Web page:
As a licensed Psychotherapist specializing in Family Systems, I have worked with many clients who struggled with being in the family scapegoat role, yet they did not realize how this was negatively impacting nearly every area of their life. They often presented in my practice with anxiety, depression, and poor self-esteem, but blamed themselves for their symptoms, not realizing how being the target of family scapegoating behaviors had affected their ability to experience well-being and contentment in their lives.
Family scapegoating is far more common than people realize. ‘The Scapegoat’ is one of the roles given to a child growing up in a dysfunctional family system, and can have a lasting negative effect. Many family scapegoating abuse victims/ adult survivors fail to realize that they have actually suffered from a most insidious form of psycho-emotional abuse growing up, and even therapists and counselors can miss the signs and symptoms associated with what I named (for qualitative research purposes) Family Scapegoating Abuse (FSA) as well.
In fact, the genuine distress experienced by adults who are targets of family scapegoating is sometimes minimized or dismissed by Mental Health providers due to a lack of awareness of just how damaging this form of familial abuse can be. For example, a client seeking help with their family situation might be told things like, “But they’re your family, of course they love you”; “Family connections are so important, it can’t be that bad”; “It’s best if you forgive, we need to maintain ties with our family to be healthy”; “It’s important you don’t do a ‘cut-off’, you’ll just be repeating unhealthy family patterns”, which only serve to reinforce the client’s fear that they are somehow fundamentally to blame for their strained (or non-existent) family relationships.
Common Family Scapegoating Abuse (FSA) Experiences
Below are 16 common experiences reported by my scapegoated adult clients and FSA research survey respondents:
- You may identify as being ‘codependent’ or ‘highly sensitive’ and ‘empathic’; alternatively, you may be understandably self-protective because of hurtful dynamics with your family and will not tolerate any mistreatment from others; you may be quick to cut people off if they behave disrespectfully or inappropriately toward you.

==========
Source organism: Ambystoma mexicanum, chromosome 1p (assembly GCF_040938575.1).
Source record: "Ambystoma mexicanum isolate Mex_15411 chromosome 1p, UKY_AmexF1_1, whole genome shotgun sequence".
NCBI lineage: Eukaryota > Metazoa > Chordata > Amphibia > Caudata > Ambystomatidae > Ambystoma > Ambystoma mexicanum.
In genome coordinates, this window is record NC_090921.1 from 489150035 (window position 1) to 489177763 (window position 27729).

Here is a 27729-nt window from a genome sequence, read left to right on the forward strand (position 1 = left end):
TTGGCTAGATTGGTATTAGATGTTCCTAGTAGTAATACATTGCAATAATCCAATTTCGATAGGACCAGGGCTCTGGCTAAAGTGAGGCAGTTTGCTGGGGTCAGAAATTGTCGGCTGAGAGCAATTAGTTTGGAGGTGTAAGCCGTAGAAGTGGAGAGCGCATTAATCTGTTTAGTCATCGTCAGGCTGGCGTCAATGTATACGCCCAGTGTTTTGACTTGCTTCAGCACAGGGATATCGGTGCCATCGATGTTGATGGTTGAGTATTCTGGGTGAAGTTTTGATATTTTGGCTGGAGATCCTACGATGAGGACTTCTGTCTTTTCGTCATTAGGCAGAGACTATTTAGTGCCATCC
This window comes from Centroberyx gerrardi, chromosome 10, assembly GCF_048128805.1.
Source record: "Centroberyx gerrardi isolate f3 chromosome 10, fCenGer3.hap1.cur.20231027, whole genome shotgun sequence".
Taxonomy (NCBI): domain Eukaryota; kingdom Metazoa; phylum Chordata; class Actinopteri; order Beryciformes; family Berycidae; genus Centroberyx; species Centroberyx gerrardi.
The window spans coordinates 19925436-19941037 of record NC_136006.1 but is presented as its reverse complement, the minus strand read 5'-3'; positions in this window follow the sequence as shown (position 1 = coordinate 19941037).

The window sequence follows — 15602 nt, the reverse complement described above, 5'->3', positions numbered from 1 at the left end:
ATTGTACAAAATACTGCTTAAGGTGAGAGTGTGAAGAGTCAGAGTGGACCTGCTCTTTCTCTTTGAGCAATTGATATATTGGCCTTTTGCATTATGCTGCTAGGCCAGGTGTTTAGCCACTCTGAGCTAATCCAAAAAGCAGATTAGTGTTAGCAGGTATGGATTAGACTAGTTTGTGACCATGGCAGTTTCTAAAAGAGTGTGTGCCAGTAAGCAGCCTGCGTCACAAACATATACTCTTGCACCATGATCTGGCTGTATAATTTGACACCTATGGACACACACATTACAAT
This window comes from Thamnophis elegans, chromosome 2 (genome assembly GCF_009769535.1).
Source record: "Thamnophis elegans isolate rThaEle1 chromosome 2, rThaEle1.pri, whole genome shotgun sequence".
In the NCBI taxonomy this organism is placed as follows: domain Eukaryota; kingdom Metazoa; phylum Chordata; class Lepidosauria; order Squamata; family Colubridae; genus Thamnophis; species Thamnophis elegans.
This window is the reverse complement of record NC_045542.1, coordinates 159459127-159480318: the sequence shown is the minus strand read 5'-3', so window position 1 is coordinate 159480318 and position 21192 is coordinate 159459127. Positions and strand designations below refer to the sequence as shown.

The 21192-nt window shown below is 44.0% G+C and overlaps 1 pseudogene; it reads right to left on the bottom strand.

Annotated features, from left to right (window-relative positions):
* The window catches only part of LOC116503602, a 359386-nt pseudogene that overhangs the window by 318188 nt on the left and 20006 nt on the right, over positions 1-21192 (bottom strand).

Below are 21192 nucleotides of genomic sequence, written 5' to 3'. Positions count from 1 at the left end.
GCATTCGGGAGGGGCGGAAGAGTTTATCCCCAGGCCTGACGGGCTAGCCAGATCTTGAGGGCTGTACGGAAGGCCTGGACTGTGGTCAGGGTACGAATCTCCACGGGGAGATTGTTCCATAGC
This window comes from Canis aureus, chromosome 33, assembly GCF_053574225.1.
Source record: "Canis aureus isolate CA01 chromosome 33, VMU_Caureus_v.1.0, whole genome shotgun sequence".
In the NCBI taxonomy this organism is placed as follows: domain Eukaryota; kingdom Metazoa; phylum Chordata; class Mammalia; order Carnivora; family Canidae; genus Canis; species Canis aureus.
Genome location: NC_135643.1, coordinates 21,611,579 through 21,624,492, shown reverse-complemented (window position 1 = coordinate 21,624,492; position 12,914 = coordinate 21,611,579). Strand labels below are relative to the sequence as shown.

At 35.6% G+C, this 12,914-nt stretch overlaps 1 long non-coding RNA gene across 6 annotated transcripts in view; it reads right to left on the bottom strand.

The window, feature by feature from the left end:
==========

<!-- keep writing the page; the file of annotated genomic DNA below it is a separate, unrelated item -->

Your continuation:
- You may have difficulty expressing your feelings because at a very young age you learned to be careful about revealing too much of yourself as it would be used against you by family members. You may have been told that you are “cold”, “insensitive”, “heartless”, “selfish”, and that you cannot love, including by a scapegoating parent. As a result of stuffing down (repressing) your feelings, you may experience various physical ailments, struggle with addiction and/or codependency, anxiety, depression, and/or obsessive-compulsive behaviors.
- You are made to feel solely responsible for the quality of your relationship with a parent, primary caregiver, dominant sibling, or others in your family; if there are ‘problems’ in the relationship it is viewed as being your fault, no matter what.
- If you attempt to share your side of the story or disagree with the version a dominant family member is putting forth (including via a ‘smear campaign’) you are labelled ‘a liar’, ‘crazy’, and/or ‘emotionally / mentally ill’.
- One or more family members have been physically, emotionally, or mentally abusive toward you (including ‘gaslighting’ you, i.e., denying, distorting, and twisting events to show themselves in a better light at your expense).
- Extended family members or even non-family members are informed that you are a troubled, ‘problem’ child that is difficult to deal with and cannot be trusted or believed.
- If you try to inform others within or outside the family of the abuse you are experiencing (as a child, or years later as an adult), you are not believed and the abusive family member will deny their behavior (often via a ‘smear campaign’ whereby you are once again “a liar” or emotionally / mentally defective).